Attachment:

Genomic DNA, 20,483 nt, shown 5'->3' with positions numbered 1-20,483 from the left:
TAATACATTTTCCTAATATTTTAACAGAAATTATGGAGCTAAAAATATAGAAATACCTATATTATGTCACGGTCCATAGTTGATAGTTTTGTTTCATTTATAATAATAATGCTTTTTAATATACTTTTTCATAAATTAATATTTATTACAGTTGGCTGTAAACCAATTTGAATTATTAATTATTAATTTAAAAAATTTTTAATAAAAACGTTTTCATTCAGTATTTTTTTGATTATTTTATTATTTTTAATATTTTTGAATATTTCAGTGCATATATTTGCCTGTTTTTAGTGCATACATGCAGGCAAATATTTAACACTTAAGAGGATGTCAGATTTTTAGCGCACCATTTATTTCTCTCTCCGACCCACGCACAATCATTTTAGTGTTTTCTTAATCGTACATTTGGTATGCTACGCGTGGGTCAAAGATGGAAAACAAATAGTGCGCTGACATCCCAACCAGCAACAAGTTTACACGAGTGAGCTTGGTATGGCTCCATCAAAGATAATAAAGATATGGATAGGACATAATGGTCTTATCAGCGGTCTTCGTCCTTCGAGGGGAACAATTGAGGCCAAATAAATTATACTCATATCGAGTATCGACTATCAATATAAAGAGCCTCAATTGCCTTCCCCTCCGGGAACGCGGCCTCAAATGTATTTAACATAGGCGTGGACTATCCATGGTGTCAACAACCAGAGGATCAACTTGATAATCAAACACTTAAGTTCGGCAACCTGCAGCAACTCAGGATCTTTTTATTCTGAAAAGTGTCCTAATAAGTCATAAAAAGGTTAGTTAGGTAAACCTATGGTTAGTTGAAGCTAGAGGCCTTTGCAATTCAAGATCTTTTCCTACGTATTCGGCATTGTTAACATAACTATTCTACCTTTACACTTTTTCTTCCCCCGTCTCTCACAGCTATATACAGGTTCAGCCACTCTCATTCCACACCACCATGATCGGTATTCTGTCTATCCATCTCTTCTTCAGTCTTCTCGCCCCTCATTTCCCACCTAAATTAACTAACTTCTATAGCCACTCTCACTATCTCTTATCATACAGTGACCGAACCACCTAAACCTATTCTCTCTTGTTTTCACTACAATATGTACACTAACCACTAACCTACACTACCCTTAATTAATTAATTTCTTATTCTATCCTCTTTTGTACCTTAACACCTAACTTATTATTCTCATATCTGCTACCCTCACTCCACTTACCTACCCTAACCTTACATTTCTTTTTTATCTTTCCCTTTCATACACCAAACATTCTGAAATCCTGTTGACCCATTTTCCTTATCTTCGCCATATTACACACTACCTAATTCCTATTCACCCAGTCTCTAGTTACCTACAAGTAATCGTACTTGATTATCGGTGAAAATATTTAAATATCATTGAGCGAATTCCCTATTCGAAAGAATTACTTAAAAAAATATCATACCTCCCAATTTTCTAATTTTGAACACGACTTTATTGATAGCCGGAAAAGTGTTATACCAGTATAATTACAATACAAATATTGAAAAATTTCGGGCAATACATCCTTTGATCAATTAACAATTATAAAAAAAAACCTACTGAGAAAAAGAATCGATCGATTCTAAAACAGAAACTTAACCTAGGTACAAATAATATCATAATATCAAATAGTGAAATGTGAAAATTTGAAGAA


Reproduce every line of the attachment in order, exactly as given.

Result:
Genomic DNA, 20,483 nt, shown 5'->3' with positions numbered 1-20,483 from the left:
TAATACATTTTCCTAATATTTTAACAGAAATTATGGAGCTAAAAATATAGAAATACCTATATTATGTCACGGTCCATAGTTGATAGTTTTGTTTCATTTATAATAATAATGCTTTTTAATATACTTTTTCATAAATTAATATTTATTACAGTTGGCTGTAAACCAATTTGAATTATTAATTATTAATTTAAAAAATTTTTAATAAAAACGTTTTCATTCAGTATTTTTTTGATTATTTTATTATTTTTAATATTTTTGAATATTTCAGTGCATATATTTGCCTGTTTTTAGTGCATACATGCAGGCAAATATTTAACACTTAAGAGGATGTCAGATTTTTAGCGCACCATTTATTTCTCTCTCCGACCCACGCACAATCATTTTAGTGTTTTCTTAATCGTACATTTGGTATGCTACGCGTGGGTCAAAGATGGAAAACAAATAGTGCGCTGACATCCCAACCAGCAACAAGTTTACACGAGTGAGCTTGGTATGGCTCCATCAAAGATAATAAAGATATGGATAGGACATAATGGTCTTATCAGCGGTCTTCGTCCTTCGAGGGGAACAATTGAGGCCAAATAAATTATACTCATATCGAGTATCGACTATCAATATAAAGAGCCTCAATTGCCTTCCCCTCCGGGAACGCGGCCTCAAATGTATTTAACATAGGCGTGGACTATCCATGGTGTCAACAACCAGAGGATCAACTTGATAATCAAACACTTAAGTTCGGCAACCTGCAGCAACTCAGGATCTTTTTATTCTGAAAAGTGTCCTAATAAGTCATAAAAAGGTTAGTTAGGTAAACCTATGGTTAGTTGAAGCTAGAGGCCTTTGCAATTCAAGATCTTTTCCTACGTATTCGGCATTGTTAACATAACTATTCTACCTTTACACTTTTTCTTCCCCCGTCTCTCACAGCTATATACAGGTTCAGCCACTCTCATTCCACACCACCATGATCGGTATTCTGTCTATCCATCTCTTCTTCAGTCTTCTCGCCCCTCATTTCCCACCTAAATTAACTAACTTCTATAGCCACTCTCACTATCTCTTATCATACAGTGACCGAACCACCTAAACCTATTCTCTCTTGTTTTCACTACAATATGTACACTAACCACTAACCTACACTACCCTTAATTAATTAATTTCTTATTCTATCCTCTTTTGTACCTTAACACCTAACTTATTATTCTCATATCTGCTACCCTCACTCCACTTACCTACCCTAACCTTACATTTCTTTTTTATCTTTCCCTTTCATACACCAAACATTCTGAAATCCTGTTGACCCATTTTCCTTATCTTCGCCATATTACACACTACCTAATTCCTATTCACCCAGTCTCTAGTTACCTACAAGTAATCGTACTTGATTATCGGTGAAAATATTTAAATATCATTGAGCGAATTCCCTATTCGAAAGAATTACTTAAAAAAATATCATACCTCCCAATTTTCTAATTTTGAACACGACTTTATTGATAGCCGGAAAAGTGTTATACCAGTATAATTACAATACAAATATTGAAAAATTTCGGGCAATACATCCTTTGATCAATTAACAATTATAAAAAAAAACCTACTGAGAAAAAGAATCGATCGATTCTAAAACAGAAACTTAACCTAGGTACAAATAATATCATAATATCAAATAGTGAAATGTGAAAATTTGAAGAA